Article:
Interpreting the volcanological processes of Kamchatka, based on multi- T...

Flower, V. J. B., and R. Kahn (2020), Interpreting the volcanological processes of Kamchatka, based on multi- T sensor satellite observations, Remote Sensing of Environment, 237, 111585, doi:10.1016/j.rse.2019.111585.

Volcanoes are complex environmental systems that pose challenges to scientific study, due to their inherently hazardous nature and in many cases, remote locations. Satellite-based remote sensing provides a useful tool for assessing both ongoing activity and retrospective eruptions. This paper represents an initial application of a multi-sensor approach, in part to demonstrate its strengths and limitations in a single volcanic region that is fairly well monitored in situ. We utilize data from five NASA satellite-based instruments, having up to 18 years of global observations, to conduct in-depth investigations of eight volcanoes on the Kamchatka Peninsula (Russia) that were active between 2000 and 2018. From 169 eruptive plumes observed, we performed detailed plumedynamics analysis in eighty-two cases for which sufficiently favorable observations were obtained. Plume heights from MISR and CALIOP, microphysical particle properties (e.g. fine ash, sulfates) from MISR, thermal anomalies generated by lava features from MODIS, and sulfur dioxide (SO2) concentrations from OMI and OMPS are all considered. Evidence of eruption evolution over months-to-years was identified at Shiveluch, Kliuchevskoi, Kizimen, Karymsky, Zhupanovsky, Koryaksky and Kambalny. In cases with extensive data coverage (Kliuchevskoi, Kizimen, Karymsky and Zhupanovsky), underlying subsurface dynamics is inferred, corroborated where possible with detailed ground-based data records. The 1.1 km resolution of the particle property retrievals from the Multi-angle Imaging SpectroRadiometer (MISR) instrument capture downwind plume-particle evolution in many cases. Comparison of changes in aerosol optical depth (AOD), retrieved effective particle size (REPS) and retrieved effective particle absorption (REPA) map to six plume transport regimes, indicating varying degrees of downwind particle aggregation, deposition, and/or new particle formation. Distinct meteorological conditions are identified as likely driving these evolutionary processes, most notably the atmospheric static stability and wind shear at plume altitude. This approach can be applied to volcanic plumes globally, including those for which surface monitoring is limited or entirely absent.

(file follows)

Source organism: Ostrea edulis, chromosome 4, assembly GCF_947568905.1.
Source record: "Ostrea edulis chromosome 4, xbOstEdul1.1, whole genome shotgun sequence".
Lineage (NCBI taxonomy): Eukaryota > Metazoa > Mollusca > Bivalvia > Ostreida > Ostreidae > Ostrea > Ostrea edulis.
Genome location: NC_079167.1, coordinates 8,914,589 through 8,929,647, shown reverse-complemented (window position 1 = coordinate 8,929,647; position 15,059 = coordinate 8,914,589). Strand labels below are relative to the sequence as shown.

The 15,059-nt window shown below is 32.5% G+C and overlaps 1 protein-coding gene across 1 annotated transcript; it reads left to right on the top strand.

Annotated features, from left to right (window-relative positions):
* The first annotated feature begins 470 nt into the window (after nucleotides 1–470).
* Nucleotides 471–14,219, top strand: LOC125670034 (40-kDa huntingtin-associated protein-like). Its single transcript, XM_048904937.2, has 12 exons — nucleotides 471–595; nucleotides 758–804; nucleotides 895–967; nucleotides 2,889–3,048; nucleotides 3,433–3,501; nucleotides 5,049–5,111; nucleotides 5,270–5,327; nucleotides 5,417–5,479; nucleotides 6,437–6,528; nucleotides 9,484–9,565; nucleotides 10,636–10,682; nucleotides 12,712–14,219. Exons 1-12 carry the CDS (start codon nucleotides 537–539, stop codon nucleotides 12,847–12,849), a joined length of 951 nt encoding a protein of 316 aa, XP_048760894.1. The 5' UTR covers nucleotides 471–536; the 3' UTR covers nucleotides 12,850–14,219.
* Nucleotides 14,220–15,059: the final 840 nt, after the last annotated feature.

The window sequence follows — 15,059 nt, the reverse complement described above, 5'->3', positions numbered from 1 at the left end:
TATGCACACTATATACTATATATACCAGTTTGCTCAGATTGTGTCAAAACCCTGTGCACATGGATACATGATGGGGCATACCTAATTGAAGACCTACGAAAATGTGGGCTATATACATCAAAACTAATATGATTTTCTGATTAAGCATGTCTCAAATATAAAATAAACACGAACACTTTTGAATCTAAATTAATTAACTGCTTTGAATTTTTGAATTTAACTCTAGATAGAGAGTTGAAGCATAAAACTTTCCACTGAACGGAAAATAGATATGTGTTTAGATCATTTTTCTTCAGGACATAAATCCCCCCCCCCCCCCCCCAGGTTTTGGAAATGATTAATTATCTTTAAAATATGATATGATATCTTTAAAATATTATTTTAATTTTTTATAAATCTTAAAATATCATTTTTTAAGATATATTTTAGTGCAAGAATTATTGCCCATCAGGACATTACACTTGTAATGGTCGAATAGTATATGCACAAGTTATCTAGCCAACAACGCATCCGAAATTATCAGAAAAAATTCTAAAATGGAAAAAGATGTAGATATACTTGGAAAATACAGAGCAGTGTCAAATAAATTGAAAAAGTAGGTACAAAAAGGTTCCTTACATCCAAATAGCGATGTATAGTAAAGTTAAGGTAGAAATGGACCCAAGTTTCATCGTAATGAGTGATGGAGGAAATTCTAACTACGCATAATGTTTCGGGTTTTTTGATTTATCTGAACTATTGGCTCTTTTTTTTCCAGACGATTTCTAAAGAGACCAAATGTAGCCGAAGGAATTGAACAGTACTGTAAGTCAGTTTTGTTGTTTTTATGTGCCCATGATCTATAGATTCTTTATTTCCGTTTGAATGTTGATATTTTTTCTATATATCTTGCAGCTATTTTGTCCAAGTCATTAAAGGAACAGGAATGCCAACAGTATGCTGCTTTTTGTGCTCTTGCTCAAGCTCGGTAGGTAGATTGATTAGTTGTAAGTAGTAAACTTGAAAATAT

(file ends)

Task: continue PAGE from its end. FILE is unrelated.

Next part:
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Research Program: 
Atmospheric Composition
Atmospheric Composition Modeling and Analysis Program (ACMAP)
Earth Surface & Interior Program (ESI)
Aura OMI